^{2}

_{adj}) for each corresponding equation was also identified, together with the ρ-value. The SCS practitioner(s) was taught to choose the CN value from the NEH handbook according to the land use or land cover condition of the watershed and to calculate the S value from Equation (9) or (10) directly; however, it is no longer applicable as the linear correlation of I

_{a}= 0.2S was proven invalid [7,16,17,21,29,33,34]. Thus, the best-fitted correlation equation between S

_{λ}and S

_{0.2}proposed herewith should be used by the SCS practitioners, in which the optimal S value of each dataset must be converted back to the equivalent S

_{0.2}value via the mapped correlation equation (Table 2) prior to calculate the CN

_{0.2}value of a watershed [7,21,29,32,33,34] from Equation (9) or (10), as shown in the aforementioned example to derive Equations (8) and (11). SCS practitioners no longer have to decide and choose the CN value from any handbook; they can derive the CN value of a specific watershed according to the regional rainfall–runoff conditions.

#### 3.2. Derivation of Curve Number and Its Confidence Interval

_{λ}and S

_{0.2}were determined using SPSS in this study. The BCa 99% CI for the corresponding CN

_{0.2}value of each dataset can then be calculated once the respective correlation equation between S

_{λ}and S

_{0.2}from Table 2 is substituted into Equation (9) or (10) to derive the equivalent CN

_{0.2}range (refer to derivation steps in Appendix C), as shown in Table 3. Table 2 lists the best regressed correlation equation identified in SPSS while Table 3 summarizes the Bootstrapping BCa 99% CI for the S value and the calculated CN

_{0.2}value range of each dataset in this study.

## 4. Discussion

#### 4.1. Validity of the Linear Correlation (I_{a} = 0.2S) and Introduction of Power Regression (I_{a} = S^{λ})

_{a}= 0.2S was statistically invalid even to its own dataset [16,17]. In 1954, the SCS introduced the linear correlation (I

_{a}= 0.2S) to simplify the SCS rainfall–runoff model into the conventional SCS runoff prediction Equation (2) that is in use until today. However, worldwide studies reported runoff prediction accuracy and consistency issues with the model [6,7,11,12,13,14,15,16,17,21,22,29,30,31,32,33,34]. This simplification may have introduced an inherent risk of Type 2 error into the SCS CN model. (A Type 2 error, also known as a false negative, occurs when a statistical test fails to reject the null hypothesis when it is actually false.) In the context of the SCS CN model, this means that the model may incorrectly predict the runoff amount. The risk of Type 2 error in the SCS CN model has potential implications for downstream derivations and extended applications of the model in hydrology. Researchers and practitioners who use the SCS CN model should be aware of this risk and carefully evaluate the assumptions and limitations of the model in order to ensure the accuracy and reliability of their results.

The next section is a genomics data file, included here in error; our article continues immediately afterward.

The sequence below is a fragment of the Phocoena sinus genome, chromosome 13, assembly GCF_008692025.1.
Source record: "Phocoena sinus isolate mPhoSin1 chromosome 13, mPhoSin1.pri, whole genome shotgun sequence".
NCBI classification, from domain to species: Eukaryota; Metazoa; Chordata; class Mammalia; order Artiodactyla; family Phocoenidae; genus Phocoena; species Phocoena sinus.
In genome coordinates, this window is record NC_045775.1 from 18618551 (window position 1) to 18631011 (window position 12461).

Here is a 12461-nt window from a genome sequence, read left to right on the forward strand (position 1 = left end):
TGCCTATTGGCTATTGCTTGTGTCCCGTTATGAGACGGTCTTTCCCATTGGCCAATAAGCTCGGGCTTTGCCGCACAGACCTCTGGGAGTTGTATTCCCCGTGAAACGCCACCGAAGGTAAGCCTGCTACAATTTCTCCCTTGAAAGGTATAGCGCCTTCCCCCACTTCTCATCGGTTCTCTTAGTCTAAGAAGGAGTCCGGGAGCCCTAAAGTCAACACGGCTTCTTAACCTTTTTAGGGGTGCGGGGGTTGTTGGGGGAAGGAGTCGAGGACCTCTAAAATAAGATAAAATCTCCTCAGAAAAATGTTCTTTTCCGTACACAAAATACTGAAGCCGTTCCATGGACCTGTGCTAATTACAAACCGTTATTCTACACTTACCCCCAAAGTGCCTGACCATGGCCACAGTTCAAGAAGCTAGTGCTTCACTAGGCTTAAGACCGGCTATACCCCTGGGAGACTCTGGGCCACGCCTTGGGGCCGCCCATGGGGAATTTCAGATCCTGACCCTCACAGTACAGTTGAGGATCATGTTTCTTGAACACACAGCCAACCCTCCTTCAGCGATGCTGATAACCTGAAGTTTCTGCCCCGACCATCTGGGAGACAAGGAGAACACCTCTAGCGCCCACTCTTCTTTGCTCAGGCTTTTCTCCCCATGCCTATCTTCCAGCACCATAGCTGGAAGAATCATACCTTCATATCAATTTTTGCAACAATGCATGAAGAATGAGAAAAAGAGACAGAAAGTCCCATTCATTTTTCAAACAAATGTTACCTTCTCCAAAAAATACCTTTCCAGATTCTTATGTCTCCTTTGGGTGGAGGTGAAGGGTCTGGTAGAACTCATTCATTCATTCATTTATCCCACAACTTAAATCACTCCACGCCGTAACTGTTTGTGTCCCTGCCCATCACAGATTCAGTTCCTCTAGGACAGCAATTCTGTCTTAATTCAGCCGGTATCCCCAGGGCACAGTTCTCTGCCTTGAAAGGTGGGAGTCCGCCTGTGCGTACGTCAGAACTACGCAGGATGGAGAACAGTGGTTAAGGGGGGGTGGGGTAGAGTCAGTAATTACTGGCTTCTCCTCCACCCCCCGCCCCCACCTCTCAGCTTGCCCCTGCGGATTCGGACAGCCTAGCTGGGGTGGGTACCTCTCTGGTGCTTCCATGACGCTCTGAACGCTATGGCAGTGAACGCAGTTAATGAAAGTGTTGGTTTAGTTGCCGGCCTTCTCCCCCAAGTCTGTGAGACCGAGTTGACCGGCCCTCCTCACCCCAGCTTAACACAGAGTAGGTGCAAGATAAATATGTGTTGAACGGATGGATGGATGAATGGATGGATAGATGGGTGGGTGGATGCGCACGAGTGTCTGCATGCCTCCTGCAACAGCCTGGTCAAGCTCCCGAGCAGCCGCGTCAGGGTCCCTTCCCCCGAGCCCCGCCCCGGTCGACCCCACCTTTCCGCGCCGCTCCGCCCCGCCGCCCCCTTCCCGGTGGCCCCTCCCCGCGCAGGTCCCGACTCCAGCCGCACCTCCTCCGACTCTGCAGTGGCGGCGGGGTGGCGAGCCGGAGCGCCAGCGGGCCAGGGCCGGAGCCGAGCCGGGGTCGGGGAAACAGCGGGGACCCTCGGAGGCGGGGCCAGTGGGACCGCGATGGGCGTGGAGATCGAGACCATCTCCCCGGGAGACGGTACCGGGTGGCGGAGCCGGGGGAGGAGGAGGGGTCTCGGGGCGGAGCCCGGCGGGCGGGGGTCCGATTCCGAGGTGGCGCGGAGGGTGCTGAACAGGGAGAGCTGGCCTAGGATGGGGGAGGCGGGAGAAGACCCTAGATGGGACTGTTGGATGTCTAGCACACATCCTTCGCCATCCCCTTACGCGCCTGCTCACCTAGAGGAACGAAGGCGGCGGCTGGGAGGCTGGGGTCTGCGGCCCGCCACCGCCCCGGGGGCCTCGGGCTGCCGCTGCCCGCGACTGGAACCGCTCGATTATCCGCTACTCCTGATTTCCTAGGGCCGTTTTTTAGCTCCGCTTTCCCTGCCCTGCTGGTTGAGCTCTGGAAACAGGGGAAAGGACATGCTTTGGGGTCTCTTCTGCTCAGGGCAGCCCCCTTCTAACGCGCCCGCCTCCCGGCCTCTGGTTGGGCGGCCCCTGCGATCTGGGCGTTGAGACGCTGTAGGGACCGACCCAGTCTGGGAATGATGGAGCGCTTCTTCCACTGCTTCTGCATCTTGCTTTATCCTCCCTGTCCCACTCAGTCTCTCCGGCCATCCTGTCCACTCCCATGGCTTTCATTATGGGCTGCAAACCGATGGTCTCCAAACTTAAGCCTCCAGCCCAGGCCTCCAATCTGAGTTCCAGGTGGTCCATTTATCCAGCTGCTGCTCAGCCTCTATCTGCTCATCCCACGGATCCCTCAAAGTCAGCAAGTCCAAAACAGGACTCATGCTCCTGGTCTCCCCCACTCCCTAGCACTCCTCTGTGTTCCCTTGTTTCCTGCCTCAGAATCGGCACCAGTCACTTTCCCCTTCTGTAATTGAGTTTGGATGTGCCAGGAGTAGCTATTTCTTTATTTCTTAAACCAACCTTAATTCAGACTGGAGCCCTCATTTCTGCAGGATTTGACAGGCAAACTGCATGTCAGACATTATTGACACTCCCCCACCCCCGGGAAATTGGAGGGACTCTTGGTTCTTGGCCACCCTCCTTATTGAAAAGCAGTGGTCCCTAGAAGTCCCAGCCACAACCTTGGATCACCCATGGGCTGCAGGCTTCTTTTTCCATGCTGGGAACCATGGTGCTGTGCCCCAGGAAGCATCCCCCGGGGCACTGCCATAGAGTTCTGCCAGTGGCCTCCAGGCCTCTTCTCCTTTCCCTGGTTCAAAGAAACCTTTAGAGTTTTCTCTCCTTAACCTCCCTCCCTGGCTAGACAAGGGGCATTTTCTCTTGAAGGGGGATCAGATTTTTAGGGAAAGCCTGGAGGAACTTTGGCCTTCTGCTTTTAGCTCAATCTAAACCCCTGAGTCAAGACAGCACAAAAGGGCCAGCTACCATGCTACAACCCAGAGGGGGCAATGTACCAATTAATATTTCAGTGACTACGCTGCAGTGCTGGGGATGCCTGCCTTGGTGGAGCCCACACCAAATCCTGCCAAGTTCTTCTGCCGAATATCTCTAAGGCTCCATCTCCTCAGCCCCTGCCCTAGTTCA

_{a}directly to simplify its model framework without taking the antilog form [8,9,10]. In the authors’ opinion, it is possible that the antilog correlation form was not used in the past due to technical limitations in simplifying Equation (1) with I

_{a}= S

^{0.2}without the use of computers, or the fundamental mathematical mistake was overlooked. Two past studies reassessed the correlation between S and I

_{a}according to the 1954 SCS original dataset and reported that the best correlation equation should be I

_{a}= 0.111S or I

_{a}= 0.112S on the log–log scale graph [16,17]. As such, the antilog form or the power regression equations of I

_{a}= S

^{0.111}or I

_{a}= S

^{0.112}will be better correlation equations to the SCS original dataset as compared to what the SCS had proposed (I

_{a}= 0.2S). This finding necessitated the development of a revised form of the SCS rainfall–runoff model that incorporates the power correlation between I

_{a}and S in the general form of I

_{a}= S

^{λ}to simplify Equation 1 and rederive a new SCS runoff predictive model. The calibration of the SCS rainfall–runoff model (Equation (1)) can be performed based on the newly proposed power regressed model according to the regional or watershed specific rainfall–runoff dataset to improve the runoff prediction accuracy.